• Develop real-world applied learning through service learning
  • Encourage civic engagement through leadership development
Increasing Critical Thinking Skills
  • Incorporate critical thinking skills into the academic and career advising goal-setting processes
  • Add critical thinking skills to co-curricular learning activities
  • Apply critical thinking skills to any subject, content or problem to help students with effective communication, creativity, reflection and problem-solving abilities
Enhancing Character Development
  • Infuse ethics, honor and responsibility in a civil society across the curriculum
  • Develop an Honor Code with appropriate sanctions that focus on developing responsible citizenship
  • Implement service learning opportunities to foster empathy toward community and responsible stewardship
  • Infuse character development and leadership through co-curricular learning activities
Developing Technology and Information Literacies
  • Develop information literacy standards to improve retrieval and analysis of information
  • Develop training in instructional design to integrate technology and information literacy skills broadly into the curriculum
  • Develop a college-wide training program to assist students and faculty in mastering technology
  • Use technology to motivate students to achieve higher levels of success
Engaging Students in the Community
  • Create opportunities for internships and jobs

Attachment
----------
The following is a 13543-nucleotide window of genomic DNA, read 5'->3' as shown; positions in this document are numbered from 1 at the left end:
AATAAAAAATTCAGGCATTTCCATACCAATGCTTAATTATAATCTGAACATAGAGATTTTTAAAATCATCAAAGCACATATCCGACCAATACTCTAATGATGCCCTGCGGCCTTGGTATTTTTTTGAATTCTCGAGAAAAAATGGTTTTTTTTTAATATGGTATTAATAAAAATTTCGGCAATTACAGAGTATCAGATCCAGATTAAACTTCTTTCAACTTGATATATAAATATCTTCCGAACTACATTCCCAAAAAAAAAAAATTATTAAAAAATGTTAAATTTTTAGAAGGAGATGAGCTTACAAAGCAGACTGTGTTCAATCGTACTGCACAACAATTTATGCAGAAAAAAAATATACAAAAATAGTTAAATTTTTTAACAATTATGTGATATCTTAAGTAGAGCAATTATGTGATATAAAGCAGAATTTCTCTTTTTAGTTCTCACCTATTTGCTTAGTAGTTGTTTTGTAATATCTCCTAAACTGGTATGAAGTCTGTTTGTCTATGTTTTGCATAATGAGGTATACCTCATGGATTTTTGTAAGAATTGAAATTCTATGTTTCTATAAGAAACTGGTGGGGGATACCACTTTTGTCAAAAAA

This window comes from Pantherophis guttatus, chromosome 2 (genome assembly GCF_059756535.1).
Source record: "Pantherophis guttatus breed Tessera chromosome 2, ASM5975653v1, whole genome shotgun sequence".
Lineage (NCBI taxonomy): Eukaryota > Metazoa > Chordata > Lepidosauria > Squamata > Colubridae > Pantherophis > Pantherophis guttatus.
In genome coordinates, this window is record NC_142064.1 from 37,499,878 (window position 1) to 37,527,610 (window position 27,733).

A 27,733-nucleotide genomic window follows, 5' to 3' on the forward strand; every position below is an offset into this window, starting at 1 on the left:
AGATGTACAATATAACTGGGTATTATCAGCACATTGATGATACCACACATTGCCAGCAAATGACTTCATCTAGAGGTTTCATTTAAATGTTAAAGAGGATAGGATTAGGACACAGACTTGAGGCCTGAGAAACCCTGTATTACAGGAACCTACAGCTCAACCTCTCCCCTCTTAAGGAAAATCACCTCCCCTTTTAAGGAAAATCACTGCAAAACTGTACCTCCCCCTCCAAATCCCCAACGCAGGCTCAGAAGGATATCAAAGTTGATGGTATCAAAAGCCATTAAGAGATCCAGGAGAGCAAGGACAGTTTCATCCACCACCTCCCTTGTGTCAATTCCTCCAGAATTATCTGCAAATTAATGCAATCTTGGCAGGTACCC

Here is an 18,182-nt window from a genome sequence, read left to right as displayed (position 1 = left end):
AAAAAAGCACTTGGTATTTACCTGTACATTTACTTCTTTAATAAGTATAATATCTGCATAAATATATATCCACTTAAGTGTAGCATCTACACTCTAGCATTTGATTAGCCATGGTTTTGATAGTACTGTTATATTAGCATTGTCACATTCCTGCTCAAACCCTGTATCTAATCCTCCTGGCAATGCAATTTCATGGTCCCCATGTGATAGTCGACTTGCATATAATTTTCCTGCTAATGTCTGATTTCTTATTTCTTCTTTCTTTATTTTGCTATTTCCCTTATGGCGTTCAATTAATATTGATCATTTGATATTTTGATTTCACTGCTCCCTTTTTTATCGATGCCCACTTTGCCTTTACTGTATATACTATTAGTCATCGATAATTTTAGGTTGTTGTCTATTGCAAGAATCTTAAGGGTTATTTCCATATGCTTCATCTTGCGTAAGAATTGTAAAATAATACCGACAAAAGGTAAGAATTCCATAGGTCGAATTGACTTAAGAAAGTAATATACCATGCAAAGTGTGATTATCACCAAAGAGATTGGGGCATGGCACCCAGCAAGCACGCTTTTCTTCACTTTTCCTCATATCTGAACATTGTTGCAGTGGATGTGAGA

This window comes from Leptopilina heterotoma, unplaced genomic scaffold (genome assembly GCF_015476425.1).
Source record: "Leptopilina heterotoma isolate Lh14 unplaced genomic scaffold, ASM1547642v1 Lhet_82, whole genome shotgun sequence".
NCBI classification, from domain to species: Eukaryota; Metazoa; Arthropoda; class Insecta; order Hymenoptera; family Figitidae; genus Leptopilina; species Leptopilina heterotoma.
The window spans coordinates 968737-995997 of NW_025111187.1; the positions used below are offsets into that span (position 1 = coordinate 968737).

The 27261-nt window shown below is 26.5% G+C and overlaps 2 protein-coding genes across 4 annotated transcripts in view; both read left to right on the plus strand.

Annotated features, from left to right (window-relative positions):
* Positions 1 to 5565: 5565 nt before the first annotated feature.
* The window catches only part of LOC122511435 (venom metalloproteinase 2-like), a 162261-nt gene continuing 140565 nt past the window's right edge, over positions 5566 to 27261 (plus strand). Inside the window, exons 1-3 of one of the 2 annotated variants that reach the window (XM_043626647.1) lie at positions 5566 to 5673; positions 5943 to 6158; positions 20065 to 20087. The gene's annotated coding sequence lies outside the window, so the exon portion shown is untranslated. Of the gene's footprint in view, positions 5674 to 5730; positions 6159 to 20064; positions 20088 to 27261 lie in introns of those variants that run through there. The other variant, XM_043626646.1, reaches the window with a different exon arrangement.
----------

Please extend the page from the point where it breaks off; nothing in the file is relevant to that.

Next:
• Foster empathy toward society through service learning
  • Develop real-world, applied learning experiences
  • Increase communication, partnerships and collaboration with the community
Improving Reading Competence
  • Improve students' ability to read material in all content areas
  • Provide professional development for faculty to foster reading in content areas
  • Encourage faculty to require meaningful reading
  • Engage students in a book club
Improving Writing Competence
  • Set standards across the curriculum for student writing, including research writing
  • Revise the English composition sequence to provide adequate instruction in college-level writing
  • Develop opportunities for life application of writing skills
  • Use writing skills in career planning to include resume and cover letter
Developing Global Awareness
  • Increase knowledge of other cultures across the curriculum
  • Revise the curriculum for the General Education core to strengthen global awareness
  • Develop service learning opportunities in other countries
  • Maximize opportunities for students to experience travel to other countries
  • Maximize opportunities for students to learn foreign languages
Staff and faculty are encouraged to complete and submit the survey promptly. A final topic will be selected during spring 2012. The QEP will be submitted to SACS for approval during summer 2013.